/ Updated 
By Agnes Constante

The Department of Health and Human Services (HHS) is increasing funding to fight the Zika virus in American Samoa, Puerto Rico, and the U.S. Virgin Islands, the department announced last Thursday.

Approximately $40 million will be awarded to 23 community health centers and two public health nonprofits in the United States territories to fight the mosquito-borne virus, which can also be sexually transmitted.

A view of an Aedes aegypti mosquito resting on a mosquito net at a house in Yangon, Myanmar, 28 October 2016.NYEIN CHAN NAING / EPA

“Health centers in Puerto Rico and other U.S. territories are on the front lines of fighting Zika,” HHS Secretary Sylvia Burwell said in a statement. “These awards will help provide training and technical assistance to health centers in developing and implementing activities to address immediate and anticipated Zika-related prevention and primary health care needs.”

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“Health centers in Puerto Rico and other U.S. territories are on the front lines of fighting Zika.”

As of Nov. 30, the Centers for Disease Control and Prevention (CDC) have received reports of more than 37,000 laboratory-confirmed cases of Zika. Of that number, about 4,500 were from states, while more than 33,000 came from U.S. territories.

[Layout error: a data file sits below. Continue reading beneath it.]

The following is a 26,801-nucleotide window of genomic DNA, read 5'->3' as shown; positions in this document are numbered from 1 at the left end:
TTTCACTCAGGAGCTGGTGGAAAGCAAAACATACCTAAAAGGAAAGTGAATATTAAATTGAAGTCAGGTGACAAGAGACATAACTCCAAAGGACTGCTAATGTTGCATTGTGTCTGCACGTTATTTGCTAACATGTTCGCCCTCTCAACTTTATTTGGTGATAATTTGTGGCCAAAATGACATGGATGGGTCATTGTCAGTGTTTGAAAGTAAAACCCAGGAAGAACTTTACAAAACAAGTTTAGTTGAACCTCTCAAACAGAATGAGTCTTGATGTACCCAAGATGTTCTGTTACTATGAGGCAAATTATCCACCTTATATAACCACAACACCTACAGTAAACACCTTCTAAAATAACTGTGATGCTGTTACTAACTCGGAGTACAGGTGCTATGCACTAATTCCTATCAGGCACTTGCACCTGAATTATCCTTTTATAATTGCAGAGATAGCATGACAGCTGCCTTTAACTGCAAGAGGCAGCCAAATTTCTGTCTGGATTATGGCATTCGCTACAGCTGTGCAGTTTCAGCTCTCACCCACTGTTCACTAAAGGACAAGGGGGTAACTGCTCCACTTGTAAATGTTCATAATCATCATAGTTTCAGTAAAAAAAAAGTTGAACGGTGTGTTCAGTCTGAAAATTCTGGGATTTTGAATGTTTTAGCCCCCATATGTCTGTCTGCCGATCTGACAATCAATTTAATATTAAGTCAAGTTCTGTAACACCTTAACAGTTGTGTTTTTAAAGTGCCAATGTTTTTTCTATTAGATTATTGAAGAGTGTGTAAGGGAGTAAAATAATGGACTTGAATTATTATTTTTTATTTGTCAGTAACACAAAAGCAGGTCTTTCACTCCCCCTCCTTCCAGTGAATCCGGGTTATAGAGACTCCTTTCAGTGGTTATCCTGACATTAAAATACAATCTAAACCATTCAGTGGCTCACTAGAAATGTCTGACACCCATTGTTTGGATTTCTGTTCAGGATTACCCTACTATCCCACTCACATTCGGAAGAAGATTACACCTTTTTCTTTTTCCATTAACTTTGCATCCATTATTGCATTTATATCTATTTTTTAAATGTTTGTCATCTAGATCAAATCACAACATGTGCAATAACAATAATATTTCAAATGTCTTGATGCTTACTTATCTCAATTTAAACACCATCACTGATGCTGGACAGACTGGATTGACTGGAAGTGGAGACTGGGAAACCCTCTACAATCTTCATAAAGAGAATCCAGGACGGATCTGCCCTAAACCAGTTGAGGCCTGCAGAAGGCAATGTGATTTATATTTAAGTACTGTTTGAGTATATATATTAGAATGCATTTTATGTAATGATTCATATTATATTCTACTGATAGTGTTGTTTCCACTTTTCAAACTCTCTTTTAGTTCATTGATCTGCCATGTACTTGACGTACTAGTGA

Fifty four confirmed cases of Zika were reported in American Samoa as of last month, Scott Ansei, the territorial epidemiologist with the American Samoa Department of Health, previously told NBC News. He estimated that the actual number of cases since the outbreak reached the island could be near 1,000. More than 30,000 confirmed cases were reported in Puerto Rico, according to the CDC.

RELATED: Zika Hits Women Harder in Puerto Rico

Health centers in the three territories will receive approximately $39 million, which will be used throughout a three-year period to fund Zika-related preventive and primary health care services. Two nonprofits were awarded a combined $1 million, which will be used to provide technical assistance and training to health centers in developing methods to prevent the virus and manage Zika-related health care needs.

A flyer that reads, "Questions and answers: Zica virus infection during pregnancy" is seen posted outside a doctor's office, at a public hospital in San Juan, Puerto Rico, February 3, 2016.?(C) Alvin Baez / Reuters / Reuters file

Zika infection during pregnancy can result in birth defects, including microcephaly, in which babies infected in the womb lose brain tissue as the virus attacks.

This year, HHS committed $561 million to the CDC, Food and Drug Administration, Centers for Medicare and Medicaid Services, and the Office of the Assistant Secretary for Preparedness and Response for efforts to combat Zika, Burwell said.

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